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Have you been keeping up with all the Brexit news? Well, there's a lot to take in, and it's actually pretty hard to figure out what it could mean for you as an individual. Here's a quick breakdown of the key points...

Your job & income

According to one report, the number of job vacancies advertised online had fallen by almost half in the week after the referendum. This is a concern as it suggests that unemployment rates could rise.

However, if you already have a job, there's no evidence to suggest that you should be worried about losing it just yet. But don't be surprised if your employer puts a recruitment freeze in place or if your salary doesn't increase: The Treasury have estimated that wages could be as much as 4% lower over the coming years. 


Economic growth in the UK is predicted to be a bit slower outside of the EU, which means that the government's income might fall. As almost 28% of all government spending is spent on the welfare budget (a big chunk is pension payments), it stands to reason that there might be further cuts to benefits. This could make it harder to get assistance or tax credits if you need them.

The price of groceries

The value of the pound has been decreasing, which makes it more expensive for us to import goods into our country. As a result, the food in our shopping baskets is probably going to get more expensive.

Other goods, such as technological products, might become more expensive too: Dell has already increased its prices for business customers, and OnePlus have said that they're going to rise the price of one of their smartphone models for consumers by £20 as a result of the Brexit decision.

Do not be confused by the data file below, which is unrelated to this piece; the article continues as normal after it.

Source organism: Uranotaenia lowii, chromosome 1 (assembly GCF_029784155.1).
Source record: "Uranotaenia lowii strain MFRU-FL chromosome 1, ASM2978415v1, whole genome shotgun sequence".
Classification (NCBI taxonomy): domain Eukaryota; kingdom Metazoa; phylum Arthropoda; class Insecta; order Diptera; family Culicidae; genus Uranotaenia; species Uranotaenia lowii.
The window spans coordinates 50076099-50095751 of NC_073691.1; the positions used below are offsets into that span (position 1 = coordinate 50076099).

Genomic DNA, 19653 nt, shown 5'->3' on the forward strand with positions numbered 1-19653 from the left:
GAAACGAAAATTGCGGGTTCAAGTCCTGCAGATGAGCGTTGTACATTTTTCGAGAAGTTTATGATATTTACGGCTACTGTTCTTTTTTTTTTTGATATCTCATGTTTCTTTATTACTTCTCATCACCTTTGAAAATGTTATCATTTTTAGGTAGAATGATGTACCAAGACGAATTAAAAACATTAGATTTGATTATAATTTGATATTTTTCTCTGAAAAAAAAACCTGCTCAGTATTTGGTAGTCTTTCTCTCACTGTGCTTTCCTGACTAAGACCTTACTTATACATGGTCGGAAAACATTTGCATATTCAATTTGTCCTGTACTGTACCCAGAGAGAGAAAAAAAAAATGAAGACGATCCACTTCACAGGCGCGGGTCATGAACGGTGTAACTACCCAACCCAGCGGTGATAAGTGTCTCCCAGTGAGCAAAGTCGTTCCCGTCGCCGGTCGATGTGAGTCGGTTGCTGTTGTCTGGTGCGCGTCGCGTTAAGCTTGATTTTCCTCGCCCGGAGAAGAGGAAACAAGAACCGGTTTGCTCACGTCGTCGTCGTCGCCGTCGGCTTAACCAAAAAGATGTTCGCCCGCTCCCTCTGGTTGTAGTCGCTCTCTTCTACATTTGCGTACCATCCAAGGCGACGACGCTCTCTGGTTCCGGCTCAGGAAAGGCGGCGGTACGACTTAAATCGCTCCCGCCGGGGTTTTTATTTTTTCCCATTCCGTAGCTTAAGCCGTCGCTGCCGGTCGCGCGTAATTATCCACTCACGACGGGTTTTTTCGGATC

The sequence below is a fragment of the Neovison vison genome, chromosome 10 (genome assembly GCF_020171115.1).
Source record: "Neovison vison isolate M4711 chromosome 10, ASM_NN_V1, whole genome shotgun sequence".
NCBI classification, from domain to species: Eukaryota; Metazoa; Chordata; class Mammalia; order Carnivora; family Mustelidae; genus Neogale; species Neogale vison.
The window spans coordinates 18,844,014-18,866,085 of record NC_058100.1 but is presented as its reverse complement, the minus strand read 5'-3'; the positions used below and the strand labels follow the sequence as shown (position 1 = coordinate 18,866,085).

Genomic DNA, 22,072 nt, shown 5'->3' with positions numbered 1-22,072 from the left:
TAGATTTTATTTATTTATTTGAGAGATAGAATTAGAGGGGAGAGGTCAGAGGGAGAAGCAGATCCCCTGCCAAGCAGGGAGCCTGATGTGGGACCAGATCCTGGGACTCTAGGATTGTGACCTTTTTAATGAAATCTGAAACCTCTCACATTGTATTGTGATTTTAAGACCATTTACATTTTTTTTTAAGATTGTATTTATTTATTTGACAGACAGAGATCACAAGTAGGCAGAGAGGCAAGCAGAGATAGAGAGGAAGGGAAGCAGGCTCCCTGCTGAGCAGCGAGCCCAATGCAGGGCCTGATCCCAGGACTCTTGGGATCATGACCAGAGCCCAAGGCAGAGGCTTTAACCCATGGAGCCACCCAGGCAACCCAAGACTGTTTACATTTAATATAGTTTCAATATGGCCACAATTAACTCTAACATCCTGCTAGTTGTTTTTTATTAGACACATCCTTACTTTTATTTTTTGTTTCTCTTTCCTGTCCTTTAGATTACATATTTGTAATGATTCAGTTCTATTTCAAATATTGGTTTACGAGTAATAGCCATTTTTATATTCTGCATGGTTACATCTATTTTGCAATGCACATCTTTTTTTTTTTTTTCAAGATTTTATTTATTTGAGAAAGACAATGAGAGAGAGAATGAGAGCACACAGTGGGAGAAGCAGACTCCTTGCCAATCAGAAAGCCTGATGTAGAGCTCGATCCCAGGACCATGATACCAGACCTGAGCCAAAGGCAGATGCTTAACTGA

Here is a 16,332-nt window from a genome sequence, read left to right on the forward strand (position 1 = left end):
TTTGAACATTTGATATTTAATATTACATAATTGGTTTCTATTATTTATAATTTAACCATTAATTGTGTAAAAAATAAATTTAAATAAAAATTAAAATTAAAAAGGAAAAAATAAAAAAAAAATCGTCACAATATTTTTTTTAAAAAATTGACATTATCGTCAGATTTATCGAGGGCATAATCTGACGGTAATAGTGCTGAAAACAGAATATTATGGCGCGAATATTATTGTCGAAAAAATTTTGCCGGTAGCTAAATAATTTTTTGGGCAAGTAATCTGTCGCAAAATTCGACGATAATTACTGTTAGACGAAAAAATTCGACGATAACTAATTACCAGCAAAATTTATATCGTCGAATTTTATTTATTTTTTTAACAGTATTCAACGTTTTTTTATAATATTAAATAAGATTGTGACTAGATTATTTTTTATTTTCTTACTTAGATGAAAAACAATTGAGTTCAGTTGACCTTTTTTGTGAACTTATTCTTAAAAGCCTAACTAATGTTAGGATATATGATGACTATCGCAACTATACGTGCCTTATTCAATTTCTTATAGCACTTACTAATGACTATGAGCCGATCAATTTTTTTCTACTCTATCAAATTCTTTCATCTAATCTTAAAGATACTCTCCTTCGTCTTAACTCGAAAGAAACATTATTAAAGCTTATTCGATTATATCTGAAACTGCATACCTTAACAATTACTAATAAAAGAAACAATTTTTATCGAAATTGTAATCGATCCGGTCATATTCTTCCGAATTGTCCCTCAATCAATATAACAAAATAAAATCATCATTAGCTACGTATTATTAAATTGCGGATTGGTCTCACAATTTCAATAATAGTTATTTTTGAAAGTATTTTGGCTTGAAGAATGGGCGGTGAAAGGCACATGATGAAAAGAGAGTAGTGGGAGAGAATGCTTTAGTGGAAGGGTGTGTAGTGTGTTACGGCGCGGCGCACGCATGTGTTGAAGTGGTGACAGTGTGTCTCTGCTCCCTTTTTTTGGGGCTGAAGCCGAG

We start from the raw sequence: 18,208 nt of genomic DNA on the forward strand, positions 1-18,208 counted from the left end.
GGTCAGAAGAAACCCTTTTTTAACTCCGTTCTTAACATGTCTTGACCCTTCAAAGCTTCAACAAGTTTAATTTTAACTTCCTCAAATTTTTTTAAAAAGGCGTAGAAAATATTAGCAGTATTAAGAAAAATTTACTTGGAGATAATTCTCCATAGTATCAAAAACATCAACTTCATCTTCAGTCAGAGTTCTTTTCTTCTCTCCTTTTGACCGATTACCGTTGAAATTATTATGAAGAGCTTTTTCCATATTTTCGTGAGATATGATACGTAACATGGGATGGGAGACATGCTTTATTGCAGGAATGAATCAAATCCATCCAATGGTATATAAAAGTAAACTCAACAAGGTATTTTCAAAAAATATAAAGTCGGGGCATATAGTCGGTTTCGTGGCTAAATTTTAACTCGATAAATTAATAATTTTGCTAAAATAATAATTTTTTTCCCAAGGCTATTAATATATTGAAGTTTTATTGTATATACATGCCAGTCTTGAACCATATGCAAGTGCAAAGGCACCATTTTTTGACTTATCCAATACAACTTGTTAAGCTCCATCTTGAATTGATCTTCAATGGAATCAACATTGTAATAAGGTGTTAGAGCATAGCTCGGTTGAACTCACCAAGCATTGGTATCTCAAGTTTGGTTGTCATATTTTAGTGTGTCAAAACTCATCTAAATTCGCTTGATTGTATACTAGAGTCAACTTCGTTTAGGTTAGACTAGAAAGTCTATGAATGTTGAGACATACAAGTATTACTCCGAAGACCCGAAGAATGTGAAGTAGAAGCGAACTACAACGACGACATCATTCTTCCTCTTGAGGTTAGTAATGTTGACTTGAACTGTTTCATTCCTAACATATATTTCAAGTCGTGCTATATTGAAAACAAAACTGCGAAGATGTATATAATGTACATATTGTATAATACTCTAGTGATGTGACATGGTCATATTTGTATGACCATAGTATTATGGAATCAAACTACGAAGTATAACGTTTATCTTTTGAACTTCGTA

Fuel prices

Due to the fact that wholesale fuel prices are quoted in dollars (and the value of the pound has decreased against the dollar) we're likely to see fuel get more expensive. However, it was already getting dearer and dearer before the referendum, so we'll have to wait and see what happens.

House prices

Reports on house prices won't be finalised until the end of summer, so it's hard to say what's happening. However, estate agents are already saying that they've noticed a fall in inquiries - it appears that some people have been reluctant to buy or sell in such uncertain times.

In London and East Anglia, homeowners have been cutting their price of their home by as much as 10% to secure a sale, and some developers have been pausing their building projects to see what effect Brexit could have on their investment. While this isn't helpful for property developers and current homeowners, it might make property cheaper all over the country... something that first-time buyers will be glad to see.


The good news about Brexit is that the Bank of England base rate is expected to fall from its current level of 0.5% to around 0.25% - a saving that ought to be passed on to borrowers. For those of us with mortgages, it means that monthly repayments could get a little bit cheaper.

Overall, Brexit doesn't look like great news for individual finances. However, it's important to remember that the vote to leave has only just happened, and we're likely to go through a period of financial uncertainty that will affect all of us in different ways. It's impossible to predict exactly what will happen, so in the mean time you should make sensible decisions about your finances wherever you can.

If you need a loan, you can still borrow money. A question like "how much can I get for my car" is still worth asking - log books loans are still available and it's just as easy to borrow money today as it was a few months ago.